The Loss of Jamal Williams Is Bigger Than Losing Merriman Last Season

Michael Scarr@@scarrpmContributor ISeptember 25, 2009

ORCHARD PARK - OCTOBER 19:  Jamal Williams #76 of the San Diego Chargers moves on the field during the game against the Buffalo Bills on October 19, 2008 at Ralph Wilson Stadium in Orchard Park, New York.  (Photo by: Rick Stewart/Getty Images)

Healthcare is not just a concern in Washington.

For every senator looking to debate a particular issue or sort through the din of misinformation, there is an NFL general manager, head coach and trainer hoping to answer the simple question.

Can my guy play or not?

There is not a football team that doesn’t face that most basic of questions on a regular basis and the Chargers have already fielded their share on the young season with possibly one injury looming larger than the others.

That would be Jamal Williams, who has been lost for the season with an elbow injury.

There are other maladies facing the Chargers, certainly. Center Nick Hardwick has had ankle surgery and is expected to be out at least until the team visits Denver on Nov. 22.

LaDainian Tomlinson has been nursing a sore ankle since the season opener in Oakland and has yet to practice. LT has said he won’t play until he’s 100 percent, not willing to repeat the mistake of last year.

Lesser hurts and/or illness have also affected the roster, including key starters Stephen Cooper, Eric Weddle, and Kris Dielman.

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But the loss of Williams is a tremendous blow. As big as losing Shawne Merriman last year with the possibility of creating an even greater drag on the team’s ability to slow down the opposition.

Not only is he lost for the year, which eliminates any patchwork or Band-Aid fix to bridge the gap to mid-November as they can do with Hardwick. But Williams is the axis of the Chargers defensive line around which the other pieces operate.

No Williams at anchor, no pressure on the edge, as teams will quickly learn that the place to attack the Chargers is up the middle.

That worked last week for the Ravens and coming to town are the Dolphins, whose Wildcat formation needs no introduction. The Chargers couldn’t stop it a year ago and the Colts did little to slow them down last week as Miami controlled the ball for 45 minutes.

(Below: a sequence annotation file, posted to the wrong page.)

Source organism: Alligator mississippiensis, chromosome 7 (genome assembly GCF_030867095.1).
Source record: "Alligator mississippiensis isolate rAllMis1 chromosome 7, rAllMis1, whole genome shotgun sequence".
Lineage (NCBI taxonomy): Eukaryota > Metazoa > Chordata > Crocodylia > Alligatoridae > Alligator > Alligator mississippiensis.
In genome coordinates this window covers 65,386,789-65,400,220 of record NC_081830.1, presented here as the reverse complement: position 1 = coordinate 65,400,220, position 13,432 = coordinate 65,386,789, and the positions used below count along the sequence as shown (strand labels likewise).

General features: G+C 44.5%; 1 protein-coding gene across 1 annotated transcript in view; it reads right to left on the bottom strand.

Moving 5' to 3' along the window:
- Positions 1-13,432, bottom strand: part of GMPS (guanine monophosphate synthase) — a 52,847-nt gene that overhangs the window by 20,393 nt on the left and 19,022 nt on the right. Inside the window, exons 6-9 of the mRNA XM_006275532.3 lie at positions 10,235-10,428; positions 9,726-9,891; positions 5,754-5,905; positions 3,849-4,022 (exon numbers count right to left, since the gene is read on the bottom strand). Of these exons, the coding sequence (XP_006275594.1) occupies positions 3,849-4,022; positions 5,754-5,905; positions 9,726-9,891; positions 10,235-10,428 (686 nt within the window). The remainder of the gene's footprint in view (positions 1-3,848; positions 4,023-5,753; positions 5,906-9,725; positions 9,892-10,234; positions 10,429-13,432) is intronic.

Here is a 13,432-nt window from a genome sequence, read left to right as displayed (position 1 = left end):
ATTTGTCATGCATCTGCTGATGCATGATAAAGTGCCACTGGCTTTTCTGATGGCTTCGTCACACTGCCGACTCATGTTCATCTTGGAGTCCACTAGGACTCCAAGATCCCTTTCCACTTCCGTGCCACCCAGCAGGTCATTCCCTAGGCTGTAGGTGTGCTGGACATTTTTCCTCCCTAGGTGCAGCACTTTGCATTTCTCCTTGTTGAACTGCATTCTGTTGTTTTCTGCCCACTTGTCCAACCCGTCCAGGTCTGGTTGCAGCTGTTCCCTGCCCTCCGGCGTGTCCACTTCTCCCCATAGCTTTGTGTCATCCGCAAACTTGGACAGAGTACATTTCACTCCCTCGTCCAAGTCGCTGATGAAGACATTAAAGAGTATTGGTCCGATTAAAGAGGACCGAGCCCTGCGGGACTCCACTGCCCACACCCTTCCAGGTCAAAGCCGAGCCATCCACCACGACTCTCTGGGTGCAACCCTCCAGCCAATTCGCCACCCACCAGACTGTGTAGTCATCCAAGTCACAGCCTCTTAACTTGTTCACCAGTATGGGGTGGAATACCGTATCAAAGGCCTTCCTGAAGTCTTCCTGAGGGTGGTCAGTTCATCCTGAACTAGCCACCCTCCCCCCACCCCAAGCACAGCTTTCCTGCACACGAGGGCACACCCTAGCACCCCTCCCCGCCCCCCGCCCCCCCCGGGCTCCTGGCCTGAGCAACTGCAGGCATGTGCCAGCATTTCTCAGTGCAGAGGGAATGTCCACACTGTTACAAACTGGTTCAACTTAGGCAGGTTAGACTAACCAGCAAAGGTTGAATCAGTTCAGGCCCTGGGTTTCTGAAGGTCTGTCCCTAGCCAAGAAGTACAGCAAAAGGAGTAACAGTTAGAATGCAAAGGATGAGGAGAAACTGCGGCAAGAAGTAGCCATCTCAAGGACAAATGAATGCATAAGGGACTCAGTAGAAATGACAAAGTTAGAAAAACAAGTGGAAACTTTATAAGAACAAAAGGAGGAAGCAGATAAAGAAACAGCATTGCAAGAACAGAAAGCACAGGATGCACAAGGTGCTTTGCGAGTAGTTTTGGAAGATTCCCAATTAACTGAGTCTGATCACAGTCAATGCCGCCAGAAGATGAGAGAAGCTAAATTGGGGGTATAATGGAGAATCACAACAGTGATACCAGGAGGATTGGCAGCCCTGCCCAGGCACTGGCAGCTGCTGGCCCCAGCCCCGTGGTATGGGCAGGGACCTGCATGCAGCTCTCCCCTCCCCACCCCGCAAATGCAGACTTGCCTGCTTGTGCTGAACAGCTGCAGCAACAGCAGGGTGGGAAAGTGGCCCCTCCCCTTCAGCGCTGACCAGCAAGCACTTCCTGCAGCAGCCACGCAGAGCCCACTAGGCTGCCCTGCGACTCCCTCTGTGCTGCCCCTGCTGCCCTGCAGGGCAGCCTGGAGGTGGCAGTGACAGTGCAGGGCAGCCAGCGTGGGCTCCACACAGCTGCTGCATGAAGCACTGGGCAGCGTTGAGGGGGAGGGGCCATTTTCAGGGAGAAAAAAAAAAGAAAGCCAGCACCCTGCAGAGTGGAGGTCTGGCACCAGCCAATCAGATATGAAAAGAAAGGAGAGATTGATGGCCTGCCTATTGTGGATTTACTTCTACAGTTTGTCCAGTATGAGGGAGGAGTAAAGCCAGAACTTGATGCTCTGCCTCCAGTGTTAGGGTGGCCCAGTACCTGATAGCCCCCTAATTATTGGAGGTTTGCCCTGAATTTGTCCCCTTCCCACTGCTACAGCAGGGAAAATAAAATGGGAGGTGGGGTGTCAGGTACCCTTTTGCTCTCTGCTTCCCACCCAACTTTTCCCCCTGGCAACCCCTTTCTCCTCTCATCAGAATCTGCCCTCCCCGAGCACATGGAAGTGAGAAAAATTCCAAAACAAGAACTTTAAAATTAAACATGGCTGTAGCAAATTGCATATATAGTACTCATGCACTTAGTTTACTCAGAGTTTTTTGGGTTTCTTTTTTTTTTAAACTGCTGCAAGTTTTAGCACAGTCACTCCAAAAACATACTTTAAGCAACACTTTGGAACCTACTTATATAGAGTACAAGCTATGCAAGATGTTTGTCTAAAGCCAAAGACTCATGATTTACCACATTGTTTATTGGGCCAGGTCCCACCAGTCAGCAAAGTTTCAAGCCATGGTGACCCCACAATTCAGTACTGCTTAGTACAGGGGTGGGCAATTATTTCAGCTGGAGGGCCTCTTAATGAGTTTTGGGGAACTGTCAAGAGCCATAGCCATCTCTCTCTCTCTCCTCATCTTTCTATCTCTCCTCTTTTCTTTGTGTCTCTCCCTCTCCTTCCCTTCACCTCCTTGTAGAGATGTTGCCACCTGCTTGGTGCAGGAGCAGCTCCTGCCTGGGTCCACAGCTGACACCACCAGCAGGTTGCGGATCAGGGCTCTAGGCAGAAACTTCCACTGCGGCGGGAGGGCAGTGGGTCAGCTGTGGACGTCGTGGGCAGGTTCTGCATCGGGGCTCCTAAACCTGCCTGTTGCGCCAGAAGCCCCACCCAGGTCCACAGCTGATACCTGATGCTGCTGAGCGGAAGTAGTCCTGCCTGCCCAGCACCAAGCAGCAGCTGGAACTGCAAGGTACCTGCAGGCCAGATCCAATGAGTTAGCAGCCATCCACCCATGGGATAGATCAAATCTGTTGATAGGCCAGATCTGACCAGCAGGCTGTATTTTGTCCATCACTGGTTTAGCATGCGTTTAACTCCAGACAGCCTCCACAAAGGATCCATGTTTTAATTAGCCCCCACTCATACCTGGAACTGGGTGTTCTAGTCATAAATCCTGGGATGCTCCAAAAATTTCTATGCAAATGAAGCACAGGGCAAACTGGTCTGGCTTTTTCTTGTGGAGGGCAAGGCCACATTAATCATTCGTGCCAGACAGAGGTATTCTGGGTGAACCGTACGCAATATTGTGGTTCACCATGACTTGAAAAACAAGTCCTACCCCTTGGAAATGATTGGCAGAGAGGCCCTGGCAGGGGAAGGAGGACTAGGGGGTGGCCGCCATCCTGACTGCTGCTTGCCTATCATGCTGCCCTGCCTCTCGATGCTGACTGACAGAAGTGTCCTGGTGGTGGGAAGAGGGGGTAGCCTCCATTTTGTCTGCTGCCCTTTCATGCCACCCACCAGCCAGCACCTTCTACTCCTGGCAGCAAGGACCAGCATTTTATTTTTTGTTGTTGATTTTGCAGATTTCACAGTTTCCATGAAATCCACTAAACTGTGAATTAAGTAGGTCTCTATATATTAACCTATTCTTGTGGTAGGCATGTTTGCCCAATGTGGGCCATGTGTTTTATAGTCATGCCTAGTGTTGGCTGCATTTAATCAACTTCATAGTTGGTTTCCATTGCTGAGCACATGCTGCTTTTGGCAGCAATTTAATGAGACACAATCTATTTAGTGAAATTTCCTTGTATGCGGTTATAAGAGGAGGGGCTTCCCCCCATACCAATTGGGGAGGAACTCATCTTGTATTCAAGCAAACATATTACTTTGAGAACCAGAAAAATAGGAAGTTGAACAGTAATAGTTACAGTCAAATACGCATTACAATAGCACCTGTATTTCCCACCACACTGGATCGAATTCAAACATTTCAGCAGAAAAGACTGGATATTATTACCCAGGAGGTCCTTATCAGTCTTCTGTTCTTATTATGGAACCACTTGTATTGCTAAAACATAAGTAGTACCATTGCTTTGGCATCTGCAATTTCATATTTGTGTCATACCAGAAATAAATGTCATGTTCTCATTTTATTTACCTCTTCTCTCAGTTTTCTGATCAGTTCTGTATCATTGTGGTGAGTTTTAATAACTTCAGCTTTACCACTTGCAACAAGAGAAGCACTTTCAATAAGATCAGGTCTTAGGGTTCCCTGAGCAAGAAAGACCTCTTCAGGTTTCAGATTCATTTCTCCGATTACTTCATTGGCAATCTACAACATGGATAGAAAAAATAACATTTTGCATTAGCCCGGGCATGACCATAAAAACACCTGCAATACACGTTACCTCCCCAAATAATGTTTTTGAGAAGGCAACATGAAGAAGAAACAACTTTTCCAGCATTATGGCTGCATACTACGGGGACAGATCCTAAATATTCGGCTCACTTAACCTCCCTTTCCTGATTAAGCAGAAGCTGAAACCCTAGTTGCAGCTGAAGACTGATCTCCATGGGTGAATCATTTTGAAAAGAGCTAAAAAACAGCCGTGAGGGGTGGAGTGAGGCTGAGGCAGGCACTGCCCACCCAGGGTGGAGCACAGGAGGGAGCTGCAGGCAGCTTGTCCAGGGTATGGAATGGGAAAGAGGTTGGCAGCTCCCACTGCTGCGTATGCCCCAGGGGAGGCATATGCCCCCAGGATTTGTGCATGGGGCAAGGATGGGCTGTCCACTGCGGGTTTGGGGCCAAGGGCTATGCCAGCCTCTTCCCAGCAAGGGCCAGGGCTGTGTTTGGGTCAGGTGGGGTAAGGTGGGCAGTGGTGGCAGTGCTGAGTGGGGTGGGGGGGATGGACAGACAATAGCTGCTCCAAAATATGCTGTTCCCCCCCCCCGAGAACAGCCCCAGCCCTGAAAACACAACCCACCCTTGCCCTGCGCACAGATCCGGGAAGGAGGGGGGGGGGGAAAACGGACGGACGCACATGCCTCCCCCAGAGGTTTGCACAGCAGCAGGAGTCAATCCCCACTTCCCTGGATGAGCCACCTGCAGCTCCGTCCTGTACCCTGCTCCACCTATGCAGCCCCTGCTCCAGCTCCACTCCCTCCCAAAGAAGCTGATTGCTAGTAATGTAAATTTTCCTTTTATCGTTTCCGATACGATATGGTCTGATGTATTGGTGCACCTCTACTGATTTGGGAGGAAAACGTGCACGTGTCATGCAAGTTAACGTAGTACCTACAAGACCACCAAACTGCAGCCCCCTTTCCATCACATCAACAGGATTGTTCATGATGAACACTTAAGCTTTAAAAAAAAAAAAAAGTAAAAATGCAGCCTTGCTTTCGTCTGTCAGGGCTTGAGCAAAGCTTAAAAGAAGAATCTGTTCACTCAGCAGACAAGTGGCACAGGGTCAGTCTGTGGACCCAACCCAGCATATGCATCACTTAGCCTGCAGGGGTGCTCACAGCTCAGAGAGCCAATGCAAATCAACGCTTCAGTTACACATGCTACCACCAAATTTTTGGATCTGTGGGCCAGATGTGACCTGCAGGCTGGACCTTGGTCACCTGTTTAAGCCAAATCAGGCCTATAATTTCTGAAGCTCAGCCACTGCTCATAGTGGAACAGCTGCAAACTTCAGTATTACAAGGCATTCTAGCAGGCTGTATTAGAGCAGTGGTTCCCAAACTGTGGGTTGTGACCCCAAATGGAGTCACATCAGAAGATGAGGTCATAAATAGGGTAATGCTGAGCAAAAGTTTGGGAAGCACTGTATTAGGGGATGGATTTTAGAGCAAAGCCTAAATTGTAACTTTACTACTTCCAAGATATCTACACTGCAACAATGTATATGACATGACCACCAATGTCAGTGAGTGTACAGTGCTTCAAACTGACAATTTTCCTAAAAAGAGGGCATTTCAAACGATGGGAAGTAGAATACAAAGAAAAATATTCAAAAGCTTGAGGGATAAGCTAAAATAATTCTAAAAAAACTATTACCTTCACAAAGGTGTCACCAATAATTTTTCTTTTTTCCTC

A lack of explosiveness, though, could only produce 23 Miami points against the Colts so the Chargers may be able to turn to their offense to carry the load come Sunday.

But finding someone to slow down Ronnie Brown, the focal point of Miami Wildcat, or any featured NFL running back, will be paramount.

As Turner has pointed out, there is nothing gimmicky about their offense and that was apparent Monday against the Colts as Brown routinely found the soft spot of the Indianapolis defensive front or changed pace with an inside handoff to Ricky Williams.

And where did they direct most of those runs? Right up the middle, and right where Jamal Williams was not last Sunday, will not be again this Sunday or any Sunday for the rest of the season.

A three-time Pro Bowler and a two-time All Pro, Williams did not miss a game last year while starting 15. He also registered 46 tackles, which led Chargers linemen.

At 33, Williams may not get to the quarterback as often as he once did, but his ability to handle a double-team and hold the point of attack at the line of scrimmage has allowed leading tacklers Cooper and Weddle to fill the gaps on run support.

Last week, Willis McGahee and Ray Rice combined to rush for 115 yards as the Ravens picked on Ogemdi Nwagbuo, a former practice squad player who has logged his first six NFL tackles in two games this season, but also a rotation of Luis Castillo, Jacques Cesaire and rookies Vaughn Martin and Andre Coleman.

Coleman has since been released and re-added to the practice squad, but the Chargers have signed veteran Alfonso Boone, who is in his ninth NFL season. Boone appeared in 15 games for the Chiefs last season but also worked under Rivera in Chicago.

With Travis Johnson out Sunday with a groin strain, the depth chart remains thin so the addition of Boone could prove critical for the Chargers to establish some consistency and allow Rivera to utilize his defensive strength, which are the linebackers.

A year ago, Merriman was advised to have knee surgery. He ignored the opinions of four different doctors, played a few series in the opener and had the procedure anyway.

The defense spent half a season looking for an identity and it cost coordinator Ted Cottrell his job.

Rivera should be able to adjust more quickly with the loss of Williams but that doesn’t mean the Chargers defense will be any more effective.

He will have to identify one large body to occupy the middle or rotate a nose-tackle-by-committee to slow down the run.

Otherwise, the Wildcat on Sunday will just be another installment of a season-long, running-game nightmare the Chargers will have to solve.